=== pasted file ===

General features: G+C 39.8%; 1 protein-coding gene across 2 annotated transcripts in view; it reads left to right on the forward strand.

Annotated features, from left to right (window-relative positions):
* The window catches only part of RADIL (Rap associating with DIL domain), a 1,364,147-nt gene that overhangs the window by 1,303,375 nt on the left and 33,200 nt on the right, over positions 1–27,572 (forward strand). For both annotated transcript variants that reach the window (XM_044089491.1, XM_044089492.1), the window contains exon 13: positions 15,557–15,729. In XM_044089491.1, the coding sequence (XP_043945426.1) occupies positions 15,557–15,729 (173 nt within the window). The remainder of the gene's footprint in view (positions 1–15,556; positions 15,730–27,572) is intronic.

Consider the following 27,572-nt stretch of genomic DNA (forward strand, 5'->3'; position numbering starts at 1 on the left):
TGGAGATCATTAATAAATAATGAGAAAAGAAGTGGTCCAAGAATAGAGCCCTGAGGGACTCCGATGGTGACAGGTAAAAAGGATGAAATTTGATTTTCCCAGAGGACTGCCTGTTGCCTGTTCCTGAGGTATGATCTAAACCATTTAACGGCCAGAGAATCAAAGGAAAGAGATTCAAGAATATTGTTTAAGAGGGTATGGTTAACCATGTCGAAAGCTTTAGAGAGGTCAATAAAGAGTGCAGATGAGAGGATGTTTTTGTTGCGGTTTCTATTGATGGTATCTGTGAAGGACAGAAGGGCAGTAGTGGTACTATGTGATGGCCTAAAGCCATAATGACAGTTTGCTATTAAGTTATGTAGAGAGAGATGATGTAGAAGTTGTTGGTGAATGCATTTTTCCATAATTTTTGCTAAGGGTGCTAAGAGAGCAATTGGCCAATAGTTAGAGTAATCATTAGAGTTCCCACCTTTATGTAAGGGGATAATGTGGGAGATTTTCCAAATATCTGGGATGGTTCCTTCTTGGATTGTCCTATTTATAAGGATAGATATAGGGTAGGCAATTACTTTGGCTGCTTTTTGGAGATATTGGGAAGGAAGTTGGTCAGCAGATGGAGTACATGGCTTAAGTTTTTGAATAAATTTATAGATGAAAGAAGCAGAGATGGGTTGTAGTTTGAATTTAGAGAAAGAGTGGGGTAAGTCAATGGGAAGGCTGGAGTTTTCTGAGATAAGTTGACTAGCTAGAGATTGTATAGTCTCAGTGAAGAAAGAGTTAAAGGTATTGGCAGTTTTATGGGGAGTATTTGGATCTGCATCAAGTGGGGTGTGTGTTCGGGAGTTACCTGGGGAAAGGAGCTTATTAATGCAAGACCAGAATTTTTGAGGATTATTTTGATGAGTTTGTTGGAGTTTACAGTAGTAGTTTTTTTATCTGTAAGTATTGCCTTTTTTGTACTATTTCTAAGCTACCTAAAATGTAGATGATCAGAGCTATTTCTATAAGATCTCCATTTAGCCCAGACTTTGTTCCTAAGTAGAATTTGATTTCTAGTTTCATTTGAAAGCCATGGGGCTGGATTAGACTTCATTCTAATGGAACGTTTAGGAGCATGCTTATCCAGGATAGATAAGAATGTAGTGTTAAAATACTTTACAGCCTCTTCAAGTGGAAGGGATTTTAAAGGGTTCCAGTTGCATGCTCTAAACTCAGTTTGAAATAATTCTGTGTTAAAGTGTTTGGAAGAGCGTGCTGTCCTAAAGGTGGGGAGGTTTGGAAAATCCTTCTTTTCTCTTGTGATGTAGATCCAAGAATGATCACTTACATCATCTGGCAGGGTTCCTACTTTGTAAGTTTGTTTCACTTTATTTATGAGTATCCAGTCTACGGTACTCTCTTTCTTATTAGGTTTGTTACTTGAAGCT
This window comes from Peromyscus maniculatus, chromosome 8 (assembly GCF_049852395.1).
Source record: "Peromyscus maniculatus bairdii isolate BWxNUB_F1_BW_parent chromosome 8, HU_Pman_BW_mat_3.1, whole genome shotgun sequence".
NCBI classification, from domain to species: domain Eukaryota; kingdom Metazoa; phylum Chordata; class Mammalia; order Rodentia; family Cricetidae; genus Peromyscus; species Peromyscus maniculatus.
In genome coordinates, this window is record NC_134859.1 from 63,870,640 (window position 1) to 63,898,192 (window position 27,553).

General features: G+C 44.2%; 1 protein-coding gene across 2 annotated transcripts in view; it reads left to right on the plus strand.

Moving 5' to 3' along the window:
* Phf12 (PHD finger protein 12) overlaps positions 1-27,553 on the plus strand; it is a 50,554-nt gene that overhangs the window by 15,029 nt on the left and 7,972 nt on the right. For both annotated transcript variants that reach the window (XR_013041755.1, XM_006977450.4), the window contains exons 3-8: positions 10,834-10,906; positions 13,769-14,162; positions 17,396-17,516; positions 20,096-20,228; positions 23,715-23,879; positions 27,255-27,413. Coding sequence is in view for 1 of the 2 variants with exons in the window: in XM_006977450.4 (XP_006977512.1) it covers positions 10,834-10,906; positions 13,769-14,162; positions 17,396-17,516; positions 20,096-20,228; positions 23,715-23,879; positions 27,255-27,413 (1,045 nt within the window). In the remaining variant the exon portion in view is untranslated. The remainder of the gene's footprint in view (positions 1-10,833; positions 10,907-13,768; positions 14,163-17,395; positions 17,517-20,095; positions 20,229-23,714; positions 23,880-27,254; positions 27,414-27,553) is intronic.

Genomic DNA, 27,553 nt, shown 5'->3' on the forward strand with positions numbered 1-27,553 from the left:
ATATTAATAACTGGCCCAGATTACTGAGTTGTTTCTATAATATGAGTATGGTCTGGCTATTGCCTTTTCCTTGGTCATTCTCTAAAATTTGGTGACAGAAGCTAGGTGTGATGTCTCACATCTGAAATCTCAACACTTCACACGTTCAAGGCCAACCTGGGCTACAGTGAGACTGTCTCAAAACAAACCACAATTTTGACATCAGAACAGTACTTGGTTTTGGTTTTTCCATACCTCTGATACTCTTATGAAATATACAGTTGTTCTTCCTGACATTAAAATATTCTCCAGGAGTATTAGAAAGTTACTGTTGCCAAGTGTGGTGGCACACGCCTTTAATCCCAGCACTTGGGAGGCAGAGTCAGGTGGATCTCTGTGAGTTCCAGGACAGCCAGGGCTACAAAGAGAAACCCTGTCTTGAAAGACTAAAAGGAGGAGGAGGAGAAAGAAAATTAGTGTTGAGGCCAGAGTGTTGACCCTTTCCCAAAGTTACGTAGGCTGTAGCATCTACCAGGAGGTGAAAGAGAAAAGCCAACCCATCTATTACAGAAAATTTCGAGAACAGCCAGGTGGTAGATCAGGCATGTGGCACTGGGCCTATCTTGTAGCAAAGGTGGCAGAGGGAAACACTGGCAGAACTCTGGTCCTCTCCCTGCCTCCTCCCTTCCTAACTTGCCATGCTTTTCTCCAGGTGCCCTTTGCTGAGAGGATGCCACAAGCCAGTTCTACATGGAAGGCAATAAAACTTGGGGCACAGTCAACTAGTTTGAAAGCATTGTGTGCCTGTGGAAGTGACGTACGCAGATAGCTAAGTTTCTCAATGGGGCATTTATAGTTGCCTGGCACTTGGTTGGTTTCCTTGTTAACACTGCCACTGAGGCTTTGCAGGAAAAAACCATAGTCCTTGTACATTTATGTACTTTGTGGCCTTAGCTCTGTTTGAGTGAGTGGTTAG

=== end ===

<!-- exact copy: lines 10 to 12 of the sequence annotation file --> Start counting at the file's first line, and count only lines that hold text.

General features: G+C 44.2%; 1 protein-coding gene across 2 annotated transcripts in view; it reads left to right on the plus strand.

Moving 5' to 3' along the window:
* Phf12 (PHD finger protein 12) overlaps positions 1-27,553 on the plus strand; it is a 50,554-nt gene that overhangs the window by 15,029 nt on the left and 7,972 nt on the right. For both annotated transcript variants that reach the window (XR_013041755.1, XM_006977450.4), the window contains exons 3-8: positions 10,834-10,906; positions 13,769-14,162; positions 17,396-17,516; positions 20,096-20,228; positions 23,715-23,879; positions 27,255-27,413. Coding sequence is in view for 1 of the 2 variants with exons in the window: in XM_006977450.4 (XP_006977512.1) it covers positions 10,834-10,906; positions 13,769-14,162; positions 17,396-17,516; positions 20,096-20,228; positions 23,715-23,879; positions 27,255-27,413 (1,045 nt within the window). In the remaining variant the exon portion in view is untranslated. The remainder of the gene's footprint in view (positions 1-10,833; positions 10,907-13,768; positions 14,163-17,395; positions 17,517-20,095; positions 20,229-23,714; positions 23,880-27,254; positions 27,414-27,553) is intronic.